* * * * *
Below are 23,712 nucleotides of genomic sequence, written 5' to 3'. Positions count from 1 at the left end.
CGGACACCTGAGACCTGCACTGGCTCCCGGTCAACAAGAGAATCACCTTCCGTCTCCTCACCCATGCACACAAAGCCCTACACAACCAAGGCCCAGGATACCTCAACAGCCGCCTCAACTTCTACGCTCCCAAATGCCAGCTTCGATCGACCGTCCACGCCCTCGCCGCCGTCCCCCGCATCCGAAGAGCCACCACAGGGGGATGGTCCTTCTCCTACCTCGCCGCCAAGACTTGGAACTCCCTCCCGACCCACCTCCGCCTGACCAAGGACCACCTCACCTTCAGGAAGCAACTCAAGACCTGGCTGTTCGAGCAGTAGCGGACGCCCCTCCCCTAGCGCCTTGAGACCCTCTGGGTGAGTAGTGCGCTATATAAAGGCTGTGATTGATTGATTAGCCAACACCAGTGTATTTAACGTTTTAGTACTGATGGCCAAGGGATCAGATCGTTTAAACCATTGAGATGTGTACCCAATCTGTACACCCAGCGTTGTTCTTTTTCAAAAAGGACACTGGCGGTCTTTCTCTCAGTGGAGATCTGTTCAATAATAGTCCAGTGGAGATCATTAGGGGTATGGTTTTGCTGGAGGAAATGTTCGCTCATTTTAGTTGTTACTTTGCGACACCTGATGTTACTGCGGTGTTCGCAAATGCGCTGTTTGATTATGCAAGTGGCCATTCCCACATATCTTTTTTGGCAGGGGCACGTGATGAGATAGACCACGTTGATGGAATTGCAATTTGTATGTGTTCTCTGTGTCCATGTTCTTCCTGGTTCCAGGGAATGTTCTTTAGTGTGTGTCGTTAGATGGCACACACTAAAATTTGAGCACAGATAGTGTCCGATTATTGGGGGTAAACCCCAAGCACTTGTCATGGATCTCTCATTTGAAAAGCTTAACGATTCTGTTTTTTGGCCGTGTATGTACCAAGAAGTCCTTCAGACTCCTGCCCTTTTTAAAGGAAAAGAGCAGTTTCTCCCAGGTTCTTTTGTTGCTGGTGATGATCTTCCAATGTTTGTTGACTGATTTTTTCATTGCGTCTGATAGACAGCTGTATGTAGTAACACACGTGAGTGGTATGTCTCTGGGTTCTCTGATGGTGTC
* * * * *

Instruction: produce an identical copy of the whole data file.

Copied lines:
Below are 23,712 nucleotides of genomic sequence, written 5' to 3'. Positions count from 1 at the left end.
CGGACACCTGAGACCTGCACTGGCTCCCGGTCAACAAGAGAATCACCTTCCGTCTCCTCACCCATGCACACAAAGCCCTACACAACCAAGGCCCAGGATACCTCAACAGCCGCCTCAACTTCTACGCTCCCAAATGCCAGCTTCGATCGACCGTCCACGCCCTCGCCGCCGTCCCCCGCATCCGAAGAGCCACCACAGGGGGATGGTCCTTCTCCTACCTCGCCGCCAAGACTTGGAACTCCCTCCCGACCCACCTCCGCCTGACCAAGGACCACCTCACCTTCAGGAAGCAACTCAAGACCTGGCTGTTCGAGCAGTAGCGGACGCCCCTCCCCTAGCGCCTTGAGACCCTCTGGGTGAGTAGTGCGCTATATAAAGGCTGTGATTGATTGATTAGCCAACACCAGTGTATTTAACGTTTTAGTACTGATGGCCAAGGGATCAGATCGTTTAAACCATTGAGATGTGTACCCAATCTGTACACCCAGCGTTGTTCTTTTTCAAAAAGGACACTGGCGGTCTTTCTCTCAGTGGAGATCTGTTCAATAATAGTCCAGTGGAGATCATTAGGGGTATGGTTTTGCTGGAGGAAATGTTCGCTCATTTTAGTTGTTACTTTGCGACACCTGATGTTACTGCGGTGTTCGCAAATGCGCTGTTTGATTATGCAAGTGGCCATTCCCACATATCTTTTTTGGCAGGGGCACGTGATGAGATAGACCACGTTGATGGAATTGCAATTTGTATGTGTTCTCTGTGTCCATGTTCTTCCTGGTTCCAGGGAATGTTCTTTAGTGTGTGTCGTTAGATGGCACACACTAAAATTTGAGCACAGATAGTGTCCGATTATTGGGGGTAAACCCCAAGCACTTGTCATGGATCTCTCATTTGAAAAGCTTAACGATTCTGTTTTTTGGCCGTGTATGTACCAAGAAGTCCTTCAGACTCCTGCCCTTTTTAAAGGAAAAGAGCAGTTTCTCCCAGGTTCTTTTGTTGCTGGTGATGATCTTCCAATGTTTGTTGACTGATTTTTTCATTGCGTCTGATAGACAGCTGTATGTAGTAACACACGTGAGTGGTATGTCTCTGGGTTCTCTGATGGTGTC